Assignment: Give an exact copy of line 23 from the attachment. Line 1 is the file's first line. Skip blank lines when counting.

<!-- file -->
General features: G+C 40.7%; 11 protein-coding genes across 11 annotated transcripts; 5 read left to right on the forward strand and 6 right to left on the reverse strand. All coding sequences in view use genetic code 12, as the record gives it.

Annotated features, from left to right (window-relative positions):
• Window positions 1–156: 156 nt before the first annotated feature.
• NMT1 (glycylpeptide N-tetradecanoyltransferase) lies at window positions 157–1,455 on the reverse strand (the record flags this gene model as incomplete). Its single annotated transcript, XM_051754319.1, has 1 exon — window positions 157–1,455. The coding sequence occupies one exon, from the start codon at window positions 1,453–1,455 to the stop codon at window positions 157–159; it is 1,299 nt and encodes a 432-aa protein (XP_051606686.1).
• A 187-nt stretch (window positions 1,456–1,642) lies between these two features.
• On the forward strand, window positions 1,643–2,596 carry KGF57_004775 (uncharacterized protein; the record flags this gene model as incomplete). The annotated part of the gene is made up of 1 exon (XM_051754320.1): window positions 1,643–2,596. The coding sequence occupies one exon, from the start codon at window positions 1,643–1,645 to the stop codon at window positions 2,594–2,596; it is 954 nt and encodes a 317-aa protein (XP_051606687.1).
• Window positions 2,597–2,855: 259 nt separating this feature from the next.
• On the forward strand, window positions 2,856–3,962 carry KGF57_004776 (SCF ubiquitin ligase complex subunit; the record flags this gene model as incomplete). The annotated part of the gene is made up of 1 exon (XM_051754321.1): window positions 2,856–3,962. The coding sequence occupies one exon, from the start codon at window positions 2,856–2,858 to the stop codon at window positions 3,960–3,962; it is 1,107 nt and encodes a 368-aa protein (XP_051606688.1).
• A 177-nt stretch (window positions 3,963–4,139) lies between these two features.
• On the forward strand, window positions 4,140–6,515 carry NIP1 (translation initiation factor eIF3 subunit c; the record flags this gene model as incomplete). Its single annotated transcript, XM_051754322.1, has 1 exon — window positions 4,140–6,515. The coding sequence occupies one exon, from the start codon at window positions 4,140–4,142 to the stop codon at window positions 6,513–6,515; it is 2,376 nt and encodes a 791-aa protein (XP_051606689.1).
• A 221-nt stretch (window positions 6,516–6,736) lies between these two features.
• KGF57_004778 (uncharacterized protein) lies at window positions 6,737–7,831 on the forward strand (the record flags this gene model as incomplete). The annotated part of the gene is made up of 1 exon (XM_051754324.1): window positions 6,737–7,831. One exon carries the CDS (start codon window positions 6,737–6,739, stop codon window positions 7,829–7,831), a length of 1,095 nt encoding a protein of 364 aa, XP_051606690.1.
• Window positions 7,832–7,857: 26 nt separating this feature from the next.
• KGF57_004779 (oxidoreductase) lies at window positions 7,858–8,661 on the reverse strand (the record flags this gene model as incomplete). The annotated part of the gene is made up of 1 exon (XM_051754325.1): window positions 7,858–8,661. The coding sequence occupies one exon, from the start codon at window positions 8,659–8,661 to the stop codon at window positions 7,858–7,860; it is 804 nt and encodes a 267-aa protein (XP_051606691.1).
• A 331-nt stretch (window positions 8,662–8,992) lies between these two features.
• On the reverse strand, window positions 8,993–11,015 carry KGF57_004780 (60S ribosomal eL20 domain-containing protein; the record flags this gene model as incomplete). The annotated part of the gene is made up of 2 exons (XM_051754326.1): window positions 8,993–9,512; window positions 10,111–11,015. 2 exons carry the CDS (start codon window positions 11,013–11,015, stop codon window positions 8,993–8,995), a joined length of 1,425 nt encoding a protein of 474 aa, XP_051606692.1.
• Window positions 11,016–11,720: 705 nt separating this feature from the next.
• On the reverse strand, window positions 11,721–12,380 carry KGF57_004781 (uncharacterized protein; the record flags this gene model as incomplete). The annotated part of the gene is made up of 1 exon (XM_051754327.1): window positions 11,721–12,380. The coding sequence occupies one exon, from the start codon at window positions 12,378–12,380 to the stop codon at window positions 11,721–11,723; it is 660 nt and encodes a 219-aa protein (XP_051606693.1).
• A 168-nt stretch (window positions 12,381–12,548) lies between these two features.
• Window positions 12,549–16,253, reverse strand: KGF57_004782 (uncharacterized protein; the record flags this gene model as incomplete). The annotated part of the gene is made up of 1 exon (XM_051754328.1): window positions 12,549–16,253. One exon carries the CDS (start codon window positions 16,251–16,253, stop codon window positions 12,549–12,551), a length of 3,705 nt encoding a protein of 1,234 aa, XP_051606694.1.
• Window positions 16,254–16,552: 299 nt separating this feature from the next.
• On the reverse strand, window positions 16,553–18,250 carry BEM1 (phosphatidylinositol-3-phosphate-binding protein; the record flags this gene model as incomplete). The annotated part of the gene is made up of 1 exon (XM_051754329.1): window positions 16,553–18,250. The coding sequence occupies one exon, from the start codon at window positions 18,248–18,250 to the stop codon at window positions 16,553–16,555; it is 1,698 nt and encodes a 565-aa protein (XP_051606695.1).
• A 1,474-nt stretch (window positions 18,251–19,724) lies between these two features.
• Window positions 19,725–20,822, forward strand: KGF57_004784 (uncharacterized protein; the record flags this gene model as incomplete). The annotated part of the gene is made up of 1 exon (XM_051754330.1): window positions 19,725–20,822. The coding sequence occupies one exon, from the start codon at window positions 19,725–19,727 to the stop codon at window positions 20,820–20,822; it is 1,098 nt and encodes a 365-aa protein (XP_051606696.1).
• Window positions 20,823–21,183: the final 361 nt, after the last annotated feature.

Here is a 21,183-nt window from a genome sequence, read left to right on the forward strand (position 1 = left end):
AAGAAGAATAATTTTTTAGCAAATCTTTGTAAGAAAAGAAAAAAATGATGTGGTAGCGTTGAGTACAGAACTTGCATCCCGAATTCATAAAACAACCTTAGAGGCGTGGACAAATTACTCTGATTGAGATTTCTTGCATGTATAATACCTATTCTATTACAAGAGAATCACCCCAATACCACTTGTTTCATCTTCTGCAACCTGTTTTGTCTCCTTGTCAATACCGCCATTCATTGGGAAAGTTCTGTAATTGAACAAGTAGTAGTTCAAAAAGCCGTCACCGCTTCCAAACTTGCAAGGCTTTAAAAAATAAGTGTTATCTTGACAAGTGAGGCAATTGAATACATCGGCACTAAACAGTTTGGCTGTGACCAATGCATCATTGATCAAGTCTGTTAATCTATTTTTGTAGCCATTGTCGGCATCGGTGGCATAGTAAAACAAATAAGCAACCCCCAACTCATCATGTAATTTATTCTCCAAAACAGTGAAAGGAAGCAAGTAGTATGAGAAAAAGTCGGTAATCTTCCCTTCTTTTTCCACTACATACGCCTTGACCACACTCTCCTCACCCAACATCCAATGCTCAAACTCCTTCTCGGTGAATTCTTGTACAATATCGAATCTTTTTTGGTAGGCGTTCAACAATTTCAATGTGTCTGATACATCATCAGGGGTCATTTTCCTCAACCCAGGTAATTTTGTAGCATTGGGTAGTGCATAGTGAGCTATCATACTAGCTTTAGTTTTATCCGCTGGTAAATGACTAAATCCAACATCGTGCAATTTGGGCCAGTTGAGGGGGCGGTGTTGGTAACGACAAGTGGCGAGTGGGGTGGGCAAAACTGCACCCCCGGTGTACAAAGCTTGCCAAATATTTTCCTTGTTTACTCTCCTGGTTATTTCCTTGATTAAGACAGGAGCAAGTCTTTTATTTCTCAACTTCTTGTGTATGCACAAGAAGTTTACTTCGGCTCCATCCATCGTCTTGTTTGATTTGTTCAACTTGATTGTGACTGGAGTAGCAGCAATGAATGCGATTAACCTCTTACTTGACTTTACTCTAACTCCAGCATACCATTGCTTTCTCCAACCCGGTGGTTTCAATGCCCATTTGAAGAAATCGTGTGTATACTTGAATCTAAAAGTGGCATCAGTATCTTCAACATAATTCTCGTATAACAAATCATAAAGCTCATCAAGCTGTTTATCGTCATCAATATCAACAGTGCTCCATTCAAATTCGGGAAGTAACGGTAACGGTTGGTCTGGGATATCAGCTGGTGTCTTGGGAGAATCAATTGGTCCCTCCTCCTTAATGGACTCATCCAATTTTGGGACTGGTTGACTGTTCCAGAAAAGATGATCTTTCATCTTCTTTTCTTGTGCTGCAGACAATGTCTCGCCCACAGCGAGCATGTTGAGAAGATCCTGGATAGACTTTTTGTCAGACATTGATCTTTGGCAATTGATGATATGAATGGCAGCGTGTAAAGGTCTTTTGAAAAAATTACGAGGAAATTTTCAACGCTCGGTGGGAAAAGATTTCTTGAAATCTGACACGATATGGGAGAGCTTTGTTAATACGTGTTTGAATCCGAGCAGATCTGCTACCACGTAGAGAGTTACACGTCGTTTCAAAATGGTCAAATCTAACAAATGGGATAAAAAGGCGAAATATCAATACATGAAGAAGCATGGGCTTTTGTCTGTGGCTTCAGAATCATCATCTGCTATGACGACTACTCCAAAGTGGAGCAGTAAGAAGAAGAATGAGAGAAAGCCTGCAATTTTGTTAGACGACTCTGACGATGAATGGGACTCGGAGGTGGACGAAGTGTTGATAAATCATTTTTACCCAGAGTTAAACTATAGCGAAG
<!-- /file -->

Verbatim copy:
• A 1,474-nt stretch (window positions 18,251–19,724) lies between these two features.